Ovid’s prominent career as Rome’s leading poet was suddenly interrupted in year 8 CE, when the emperor Augustus ordered the poet’s banishment to Tomis on the coast of Black Sea (modern Constanţa), a former Greek colony, populated at the time by the local tribe of the Getae. The exact reasons behind this banishment remain unknown. In his highly autobiographical Trist. 2.207 Ovid mentions as possible grounds two offences, “carmen et error” [a poem and an indiscretion], the first of which he is quick to identify with his Ars amatoria [The Art of Love], a witty mock-didactic work addressing both men and women on the techniques of courtship and the secrets of erotic affairs. It is …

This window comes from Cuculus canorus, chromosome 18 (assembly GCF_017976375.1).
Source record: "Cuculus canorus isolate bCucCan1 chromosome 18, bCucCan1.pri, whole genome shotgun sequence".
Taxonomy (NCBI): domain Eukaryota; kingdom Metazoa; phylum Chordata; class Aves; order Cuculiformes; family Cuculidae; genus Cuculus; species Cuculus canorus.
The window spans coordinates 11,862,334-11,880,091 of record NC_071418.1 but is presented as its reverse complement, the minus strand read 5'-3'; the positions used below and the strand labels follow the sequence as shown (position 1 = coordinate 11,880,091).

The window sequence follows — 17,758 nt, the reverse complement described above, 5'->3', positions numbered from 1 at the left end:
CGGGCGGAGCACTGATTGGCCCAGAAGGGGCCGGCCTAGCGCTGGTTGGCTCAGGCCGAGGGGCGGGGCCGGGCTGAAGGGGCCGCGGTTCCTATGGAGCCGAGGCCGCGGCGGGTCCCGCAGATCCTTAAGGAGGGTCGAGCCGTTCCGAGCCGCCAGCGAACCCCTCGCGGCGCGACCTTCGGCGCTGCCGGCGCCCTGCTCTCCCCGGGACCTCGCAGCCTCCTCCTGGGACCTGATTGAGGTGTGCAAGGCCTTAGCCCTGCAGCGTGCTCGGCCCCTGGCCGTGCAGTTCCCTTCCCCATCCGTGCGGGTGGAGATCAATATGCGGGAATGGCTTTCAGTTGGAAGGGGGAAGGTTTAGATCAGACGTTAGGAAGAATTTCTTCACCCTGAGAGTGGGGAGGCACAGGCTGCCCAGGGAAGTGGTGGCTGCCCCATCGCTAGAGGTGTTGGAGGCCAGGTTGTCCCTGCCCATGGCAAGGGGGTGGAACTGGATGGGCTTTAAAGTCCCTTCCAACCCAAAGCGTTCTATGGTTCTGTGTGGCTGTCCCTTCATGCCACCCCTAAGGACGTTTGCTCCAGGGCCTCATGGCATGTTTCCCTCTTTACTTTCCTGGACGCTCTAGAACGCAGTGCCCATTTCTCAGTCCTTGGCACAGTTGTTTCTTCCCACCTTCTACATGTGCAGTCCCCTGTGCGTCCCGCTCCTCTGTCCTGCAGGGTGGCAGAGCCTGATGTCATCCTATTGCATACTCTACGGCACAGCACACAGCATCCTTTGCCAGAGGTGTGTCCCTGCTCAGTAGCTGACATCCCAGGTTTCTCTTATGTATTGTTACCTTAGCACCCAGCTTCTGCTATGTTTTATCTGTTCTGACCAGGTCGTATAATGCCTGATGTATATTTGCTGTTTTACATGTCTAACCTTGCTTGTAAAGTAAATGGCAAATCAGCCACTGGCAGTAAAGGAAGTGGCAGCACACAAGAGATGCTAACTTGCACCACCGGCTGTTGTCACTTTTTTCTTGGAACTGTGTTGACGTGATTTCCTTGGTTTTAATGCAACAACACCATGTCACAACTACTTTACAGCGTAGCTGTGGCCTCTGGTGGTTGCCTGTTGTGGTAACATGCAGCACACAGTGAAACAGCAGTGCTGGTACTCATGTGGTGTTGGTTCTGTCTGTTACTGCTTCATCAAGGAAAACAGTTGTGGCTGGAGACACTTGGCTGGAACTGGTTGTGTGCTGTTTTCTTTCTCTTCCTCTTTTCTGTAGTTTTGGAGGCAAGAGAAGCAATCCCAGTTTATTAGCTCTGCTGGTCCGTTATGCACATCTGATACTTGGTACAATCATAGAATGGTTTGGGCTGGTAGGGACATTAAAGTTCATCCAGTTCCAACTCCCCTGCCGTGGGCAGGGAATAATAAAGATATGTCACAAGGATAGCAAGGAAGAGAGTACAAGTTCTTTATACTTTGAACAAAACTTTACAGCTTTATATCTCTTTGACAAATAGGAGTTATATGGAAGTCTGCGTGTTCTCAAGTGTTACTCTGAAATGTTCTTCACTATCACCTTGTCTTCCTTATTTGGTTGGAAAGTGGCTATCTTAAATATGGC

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Citation:
Michalopoulos, Charilaos N.. "Tristia". The Literary Encyclopedia. First published 03 June 2009
[http://www.litencyc.com/php/sworks.php?rec=true&UID=8464, accessed 31 July 2015.]